Between the positions of Heidegger and Husserl there is a question about whether or how the negative subjectivity of Heidegger’s inner life might rise above the material constraints of technology (and this indeed is one of the features of art) and how it might do this. In other words, how are limits surpassed? This is an educational question: the means by which each of us moves beyond limits is through processes of learning which are almost always dependent on the care of other people in the surpassing of limits and the creation of a deeper engagement with the world. What is the interaction between technologies and the agency of those who aid the process of moving beyond constraints? Behind these we return to questions raised by Husserl: if the agency of other people is important in the moving beyond constraints, how is it we know what to do? How is it that we have some understanding of what holds each of us back? Doesn’t this point to the possibility that there are experiences which we do recognise in each other? If we reject the identification of essences of those experiences as the essential objects of communication, how is it that experience communicates without objects? These abstract questions have very practical and real consequences in the world of educational technology.

The Paradox of Design in Education

All teachers design educational experiences. Design as an activity is directed towards purposes and functions – usually to achieve lesson objectives. The experience of designers and the experience of learners exists in a dynamic relation to processes of design: every act of the designer is a new source of experience; every new experience feeds into acts of design. Knowledge gained from experience and actions which are taken are entwined. When a design manifests itself in a new artefact, that artefact will the source of experiences to those who encounter it. Designs determine the physical form of software, lesson plans, classroom designs, buildings, textbooks: indeed, the material objects of education. Designs – of learning, buildings, textbooks – are processes which manifest in a declaration: “x is a design for y” or even “x is a design for producing y experiences”. But if a design is a declaration about the status of an object, what is the relationship between the experience of creating it and the experience of encountering it? This is a question about the relationship between that element of inner knowledge – the inner world of the person having the experience – what Searle calls “epistemic subjectivity” and the artefact produced at the end of the process about which a declaration is made – what Searle calls “ontological subjectivity”.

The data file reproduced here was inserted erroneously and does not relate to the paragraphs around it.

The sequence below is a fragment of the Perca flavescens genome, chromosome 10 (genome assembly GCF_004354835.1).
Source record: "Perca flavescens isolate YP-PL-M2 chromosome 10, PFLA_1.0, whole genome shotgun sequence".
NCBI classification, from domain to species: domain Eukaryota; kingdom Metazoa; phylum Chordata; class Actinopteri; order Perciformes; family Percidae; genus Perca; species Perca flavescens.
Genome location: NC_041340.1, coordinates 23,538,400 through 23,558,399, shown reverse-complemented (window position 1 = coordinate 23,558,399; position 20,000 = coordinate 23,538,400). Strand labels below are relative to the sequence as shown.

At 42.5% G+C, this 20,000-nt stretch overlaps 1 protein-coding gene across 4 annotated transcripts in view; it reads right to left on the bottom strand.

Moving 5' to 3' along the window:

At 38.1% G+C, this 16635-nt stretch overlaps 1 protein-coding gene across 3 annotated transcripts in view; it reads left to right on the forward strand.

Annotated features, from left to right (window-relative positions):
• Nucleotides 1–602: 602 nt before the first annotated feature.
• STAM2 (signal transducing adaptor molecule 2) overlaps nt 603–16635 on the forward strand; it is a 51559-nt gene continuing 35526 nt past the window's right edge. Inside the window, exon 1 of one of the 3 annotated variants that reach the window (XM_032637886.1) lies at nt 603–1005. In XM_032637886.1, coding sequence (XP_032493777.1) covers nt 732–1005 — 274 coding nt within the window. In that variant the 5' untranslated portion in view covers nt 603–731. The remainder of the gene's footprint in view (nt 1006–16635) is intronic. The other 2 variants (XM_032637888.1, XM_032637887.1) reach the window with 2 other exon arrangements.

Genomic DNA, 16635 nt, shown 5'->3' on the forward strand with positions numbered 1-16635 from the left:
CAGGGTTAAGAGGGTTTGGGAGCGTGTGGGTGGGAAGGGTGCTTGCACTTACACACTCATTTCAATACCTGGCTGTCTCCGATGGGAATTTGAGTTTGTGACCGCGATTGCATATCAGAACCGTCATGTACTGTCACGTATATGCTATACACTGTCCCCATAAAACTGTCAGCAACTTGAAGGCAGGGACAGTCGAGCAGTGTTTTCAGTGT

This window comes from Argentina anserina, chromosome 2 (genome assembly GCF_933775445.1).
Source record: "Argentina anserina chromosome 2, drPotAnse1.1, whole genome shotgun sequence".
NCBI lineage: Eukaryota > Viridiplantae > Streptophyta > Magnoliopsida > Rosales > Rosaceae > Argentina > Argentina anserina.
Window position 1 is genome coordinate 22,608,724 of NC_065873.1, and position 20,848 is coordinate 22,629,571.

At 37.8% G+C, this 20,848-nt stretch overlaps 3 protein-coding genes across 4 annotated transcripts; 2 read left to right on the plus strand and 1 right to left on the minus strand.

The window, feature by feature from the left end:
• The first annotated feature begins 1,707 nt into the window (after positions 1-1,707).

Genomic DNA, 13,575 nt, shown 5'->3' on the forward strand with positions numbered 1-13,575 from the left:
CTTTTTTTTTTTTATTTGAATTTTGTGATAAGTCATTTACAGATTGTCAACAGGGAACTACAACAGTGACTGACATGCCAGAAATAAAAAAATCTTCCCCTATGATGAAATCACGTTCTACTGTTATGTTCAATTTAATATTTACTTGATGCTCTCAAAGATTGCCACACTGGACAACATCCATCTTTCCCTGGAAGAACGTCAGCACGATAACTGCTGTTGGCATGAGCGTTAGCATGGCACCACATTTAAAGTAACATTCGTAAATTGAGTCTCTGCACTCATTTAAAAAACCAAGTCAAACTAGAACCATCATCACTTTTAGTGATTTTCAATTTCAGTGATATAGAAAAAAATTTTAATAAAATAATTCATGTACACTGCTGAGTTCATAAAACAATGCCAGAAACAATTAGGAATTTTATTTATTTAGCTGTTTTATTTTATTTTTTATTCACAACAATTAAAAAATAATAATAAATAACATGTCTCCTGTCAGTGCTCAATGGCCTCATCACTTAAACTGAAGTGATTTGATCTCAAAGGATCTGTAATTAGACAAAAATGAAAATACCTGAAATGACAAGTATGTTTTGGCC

Whilst the design of schools, textbooks, building, lessons and curricula seen as an act of making interventions in the experiences of learners, it relates to broader social mechanisms of status of those designers (teachers, ministries of education, governments) and others making the interventions. The successful designer gains reputation as a result of design and implementation. The success of a design may depend not only on the quality of the design but on the social relation of the designer to the learner. If teacher X wants to implement a design because they feel that it is the most effective approach, they make a status declaration “this is the most effective approach” which because of their already established power, they know they can enforce the design. In order to do this, they must have some idea of the experiences of those around them even if their anticipation of the effects of the design on learning experience is accurate or not. The insight from which design proceeds is polyvalent: there is insight into the likely experiences of other people encountering a design (which may amount a personal insight into the designer encountering the design), but there is an insight in the possibility of promoting the design – of making the status declaration in the first place. Social structures surrounding the design process assist in the latter: designs produced through a large-scale funded project will carry greater chance of successful status declaration than an individual’s idea. The European Commission declaring that “X is a tool for Y”, “Z is a project” is different from the individual teacher’s idea. Designs with the backing of major technology corporations like Microsoft carry even more weight. Yet, the weight of the organisation behind the status declaration does not determine the experiences of users.